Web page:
Bre Pettis and Chris Anderson headline the World Maker Faire speaker series. Check out the highlights of who is speaking at World Maker Faire, with talks and how-to workshops from the leaders in the maker movement speaking about science, technology, art, and more.
- Bre Pettis from MakerBot Industries and Chris Anderson from Wired and 3D Robotics, and author of Makers: The New Industrial Revolution. Pettis and Anderson will discuss the lessons learned in building big maker businesses and give a glimpse of where they think this movement is going, in the talk “Going Big: From Maker Movement to New Industrial Revolution.” On the morning of Sunday, Sept. 30, Anderson will also speak on DIY drones (remote control quadcopters) in “Why Should the Military Have all the Cool Stuff?”
- Jack Hitt, This American Life contributor and author of Bunch of Amateurs: A Search for the American Character, will talk about Meredith Perry, founder of uBeam and the latest amateur to break out of her metaphorical garage as the inventor of the wireless battery charger, and how she’s part of the coming DIY revolution.
- David Pogue, New York Times technology columnist, will recount his adventures in hang-gliding, landing on a nuclear carrier, handling 10-foot sharks underwater, firing an AK-47, slicing a brain in half, and pouring a $12 million gold bar for his presentation, “Should Science Be Allowed to be Interesting? One Man’s Insane Journey through a TV Career on PBS.”
- Mason Peck, NASA’s chief technologist, will provide an update on the Mars Curiosity rover and NASA’s connections to the maker community in his presentation, “Working with NASA on Innovative Space Technology.”
- Alton and Carrie Barron, hand surgeon and psychiatrist author duo, will speak about their research and recent book, The Creativity Cure, showing why and how making things is good for our minds, moods, earning potential, and the economy.
- Jonathan Lippincott, author of Large Scale: Fabricating Sculpture in the 1960s and 1970s, will present the history of the sculptures made at his family’s large-scale sculpture fabrication company, Lippincott, Inc. Founded in 1966, Lippincott was the first fabricator dedicated exclusively to prototyping and building large-scale sculpture; they were the makers behind many familiar works by artists such as Claes Oldenburg, Louise Nevelson, Barnett Newman, and Ellsworth Kelly.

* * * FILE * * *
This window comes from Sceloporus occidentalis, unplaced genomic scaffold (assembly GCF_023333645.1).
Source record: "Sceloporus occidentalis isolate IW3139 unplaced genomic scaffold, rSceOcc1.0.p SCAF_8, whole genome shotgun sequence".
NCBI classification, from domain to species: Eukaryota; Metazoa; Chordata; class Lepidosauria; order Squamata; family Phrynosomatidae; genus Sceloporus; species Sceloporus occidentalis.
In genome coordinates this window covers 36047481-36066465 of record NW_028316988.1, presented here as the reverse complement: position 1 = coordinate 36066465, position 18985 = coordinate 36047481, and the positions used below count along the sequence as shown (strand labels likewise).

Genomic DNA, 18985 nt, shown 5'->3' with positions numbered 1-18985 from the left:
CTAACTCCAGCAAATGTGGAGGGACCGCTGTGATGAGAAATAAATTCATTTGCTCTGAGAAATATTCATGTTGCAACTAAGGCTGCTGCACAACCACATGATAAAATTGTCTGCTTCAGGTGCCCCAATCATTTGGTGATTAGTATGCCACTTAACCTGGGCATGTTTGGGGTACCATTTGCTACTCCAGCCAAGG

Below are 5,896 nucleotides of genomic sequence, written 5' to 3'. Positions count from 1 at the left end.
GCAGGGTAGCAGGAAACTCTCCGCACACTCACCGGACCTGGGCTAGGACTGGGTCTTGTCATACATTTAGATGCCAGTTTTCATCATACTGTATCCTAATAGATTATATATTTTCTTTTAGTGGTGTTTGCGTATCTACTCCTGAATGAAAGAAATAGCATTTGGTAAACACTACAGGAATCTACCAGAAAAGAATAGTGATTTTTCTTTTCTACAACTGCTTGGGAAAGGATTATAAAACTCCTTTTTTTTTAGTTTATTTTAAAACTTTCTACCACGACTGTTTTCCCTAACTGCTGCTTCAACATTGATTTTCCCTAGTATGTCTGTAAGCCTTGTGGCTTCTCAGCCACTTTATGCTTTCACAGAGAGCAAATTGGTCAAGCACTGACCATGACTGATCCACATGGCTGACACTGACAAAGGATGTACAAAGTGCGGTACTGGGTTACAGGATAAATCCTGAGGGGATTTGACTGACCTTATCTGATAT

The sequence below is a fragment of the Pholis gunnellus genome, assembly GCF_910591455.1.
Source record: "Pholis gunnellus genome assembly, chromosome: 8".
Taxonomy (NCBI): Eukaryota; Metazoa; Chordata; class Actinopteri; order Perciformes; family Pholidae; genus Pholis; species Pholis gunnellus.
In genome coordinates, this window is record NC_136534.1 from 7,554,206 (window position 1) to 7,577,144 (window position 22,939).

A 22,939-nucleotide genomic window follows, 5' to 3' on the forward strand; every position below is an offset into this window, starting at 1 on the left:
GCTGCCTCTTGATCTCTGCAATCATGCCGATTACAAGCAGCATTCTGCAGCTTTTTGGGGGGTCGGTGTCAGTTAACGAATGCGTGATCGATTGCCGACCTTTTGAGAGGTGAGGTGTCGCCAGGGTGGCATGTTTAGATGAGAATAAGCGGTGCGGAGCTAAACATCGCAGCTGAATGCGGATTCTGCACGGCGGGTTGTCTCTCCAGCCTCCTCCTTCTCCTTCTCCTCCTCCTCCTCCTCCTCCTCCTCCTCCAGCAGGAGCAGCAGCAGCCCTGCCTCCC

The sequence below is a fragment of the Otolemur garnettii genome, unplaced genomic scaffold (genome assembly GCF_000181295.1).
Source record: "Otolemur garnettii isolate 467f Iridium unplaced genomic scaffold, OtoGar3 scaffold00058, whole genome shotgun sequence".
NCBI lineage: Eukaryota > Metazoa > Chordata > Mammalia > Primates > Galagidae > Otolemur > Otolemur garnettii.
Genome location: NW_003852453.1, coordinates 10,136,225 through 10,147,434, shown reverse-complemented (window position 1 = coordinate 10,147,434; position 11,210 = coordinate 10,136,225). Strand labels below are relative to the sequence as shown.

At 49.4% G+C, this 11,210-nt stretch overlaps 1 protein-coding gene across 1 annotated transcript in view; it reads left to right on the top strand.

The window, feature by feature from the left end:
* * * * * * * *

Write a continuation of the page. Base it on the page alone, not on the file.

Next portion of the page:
- Catarina Mota and Dustyn Roberts, co-chairs of the Open Hardware Summit, will explain how, over the last few years, open source hardware went from an obscure hobby to a burgeoning movement. The pair will review the defining events of the last few years to draw a snapshot of the current state of the open source hardware movement and the impact it’s having in maker culture and beyond.
- Stuart Schmill, dean of admissions at MIT, will offer advice to young makers (and parents of makers) on how best to prepare for the college experience and application process.
- Allan Chochinov, founder of Core77, will moderate “Design and DIY: How Makers are Influencing Product Design,” an industrial design community debate featuring a panel of industry leaders, including Tad Toulis of TEAGUE, Gadi Amit of New Deal Design, Carla Diana of Smart Design, and Jared Ficklin of Frog Design.
- Invigorating panel discussions include:
- "After the Kickstarter" - Real stories from makers "going pro" and delivering on successful crowdfunding campaigns.
- The latest in 3D printing and digital fabrication.
- Firsthand reports on the diverse range of exciting new models of makerspaces (shared workshop environments that are taking off around the world).
- Peter Meehan, former food writer for the New York Times and co-editor of the fun and irreverent food magazine Lucky Peach, interviews a panel of food makers (chefs!) that he admires most.
A rose by any other name … Oh wait, those are stink bug eggs.
Through Friday, the eighth Olympus BioScapes Imaging Competition brings images of beauty captured under light microscopes to our museum. The winning images were selected from more than 2,000 submissions and reflect the latest advances in neuroscience and cell biology. Visitors can marvel at the beauty of stink bug eggs, be awed by the iridescent colors of a damselfly eye, and yes, even admire the peony-like splendor of a fruit fly’s ovaries.
And you thought you’d seen everything.
Photo: Stink Bug Eggs by Haris Antonopoulos
QUEENS, NY—(Marketwire - Aug 20, 2012) - World Maker Faire returns to New York Hall of Science (NYSCI) on Saturday, September 29 from 10am to 7pm, and Sunday, September 30 from 10am to 6pm to showcase the world’s most extraordinary gathering of DIY talents in science, technology, crafting, fashion, food, sustainability, and more.
We’re looking for a few hundred makers. Are you one of them? Save the Date and start working on your projects (if you haven’t already…) Maker Faire New York is right around the corner and as of this morning, the Call for Makers is open.
Step one for participating is to submit an entry so we can learn about you and your project. Here’s just a sampling of what makes for a great Maker Faire exhibit:
- Student Projects
- Music Performance and Participation
- 3D Printers and CNC Mills
- Textile Arts and Crafts
- Home Energy Monitoring
- Rockets and RC Toys
- Green Tech
- Radios, Vintage Computers and Game Systems
- Electric Vehicles
- Biology/Biotech and Chemistry Projects
- Food and Beverage Makers
- Shelter (Tents, Domes, etc.)
- Unusual Tools or Machines
- How to Fix Things or Take them Apart (Vacuums, Clocks, Washing Machines, etc.
Not planning a project but still can’t wait for Maker Faire New York? Standby. Tickets go on sale soon and we’ll be warming up all summer with community gatherings, Maker Weekends at NYSCI and more.